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   Speakers for the Children, Law & Policy Zealous Advocacy for Detention Hearings conference
University of Houston Law Center’s Center for Children, Law
& Policy held a virtual conference in June emphasizing how the detention process has a detrimental impact on young people during the Zealous Advocacy for Detention Hearings event.
Kameron Johnson, the chief public defender of the Travis County Juvenile Public Defender Office, began the discussion by explaining how the U.S. detains more youth than any other country and how this negatively impacts mental health.
“Last year there were over 67,000 juveniles brought into the juvenile justice system in Texas,” said Johnson. “Before they get into the detention facilities and have a detention hearing, these youth are arrested, taken into custody, and processed. That process in itself can be traumatic for a young individual.
“When we talk about detention hearings, it’s important to note that there is trauma associated in being arrested, taken into custody, being placed in a police car, being brought to a station, being processed and being booked. Having to call your parents or family and being chained is all detrimental to the child.”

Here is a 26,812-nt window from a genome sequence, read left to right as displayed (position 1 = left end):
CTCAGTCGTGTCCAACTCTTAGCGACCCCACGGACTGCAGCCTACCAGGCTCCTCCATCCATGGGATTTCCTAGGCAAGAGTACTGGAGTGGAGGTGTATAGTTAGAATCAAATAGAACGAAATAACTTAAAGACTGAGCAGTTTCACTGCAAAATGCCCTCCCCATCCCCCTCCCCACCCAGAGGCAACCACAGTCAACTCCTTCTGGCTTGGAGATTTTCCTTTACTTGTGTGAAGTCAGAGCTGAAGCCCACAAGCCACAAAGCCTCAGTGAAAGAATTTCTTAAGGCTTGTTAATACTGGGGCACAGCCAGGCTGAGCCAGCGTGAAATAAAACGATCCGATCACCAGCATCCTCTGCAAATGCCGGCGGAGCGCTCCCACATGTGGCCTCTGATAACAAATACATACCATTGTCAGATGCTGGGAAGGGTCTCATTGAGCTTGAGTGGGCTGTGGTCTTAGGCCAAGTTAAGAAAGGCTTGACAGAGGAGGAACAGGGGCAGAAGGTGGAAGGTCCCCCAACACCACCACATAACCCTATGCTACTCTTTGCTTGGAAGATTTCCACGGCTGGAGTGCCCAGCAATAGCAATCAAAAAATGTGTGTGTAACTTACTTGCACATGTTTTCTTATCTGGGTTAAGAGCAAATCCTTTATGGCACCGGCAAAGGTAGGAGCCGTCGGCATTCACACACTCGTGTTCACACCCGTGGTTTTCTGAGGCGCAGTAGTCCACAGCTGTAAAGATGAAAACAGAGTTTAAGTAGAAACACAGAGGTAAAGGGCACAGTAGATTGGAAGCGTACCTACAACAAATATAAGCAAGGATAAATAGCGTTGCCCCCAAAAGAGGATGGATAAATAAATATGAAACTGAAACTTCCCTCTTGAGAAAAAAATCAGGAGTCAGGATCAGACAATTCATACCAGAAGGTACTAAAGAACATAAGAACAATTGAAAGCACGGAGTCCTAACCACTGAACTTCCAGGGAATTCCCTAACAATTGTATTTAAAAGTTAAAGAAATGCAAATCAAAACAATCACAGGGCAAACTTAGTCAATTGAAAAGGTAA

Ellen Marrus, director of the Center for Children, Law & Policy, and the Royce Till Professor of Law, explained the importance of remembering that probable cause comes before a detention hearing.
“There isn’t any reason for a detention hearing if they don’t find probable cause,” she said. “You don’t necessarily want to bring up all the other information at the probable cause hearing. You want to concentrate on the police report and the affidavits and showing that there is not enough evidence for probable cause.
“If you can’t show there is no probable cause, you should still strongly advocate for your client’s release at the detention hearing. Detention is no place for children.”
Malikah Marrus, a Licensed Master Social Worker and Assistant Professor of Social Work at Hood College discussed resources available to attorneys.
“You do not have to do this alone,” Malikah Marrus said. “Either with your caseload or everything you have going on, you may
not have the time to gather all the information you need. A social worker can come in and help and may have resources that you may not know about.
“There are other people besides just the parents or guardian who may be able to step up and take up some role in a child’s life to ensure that they do not stay in detention prior to the adjudicatory hearing. At detention the child still has not been found to be delinquent.”

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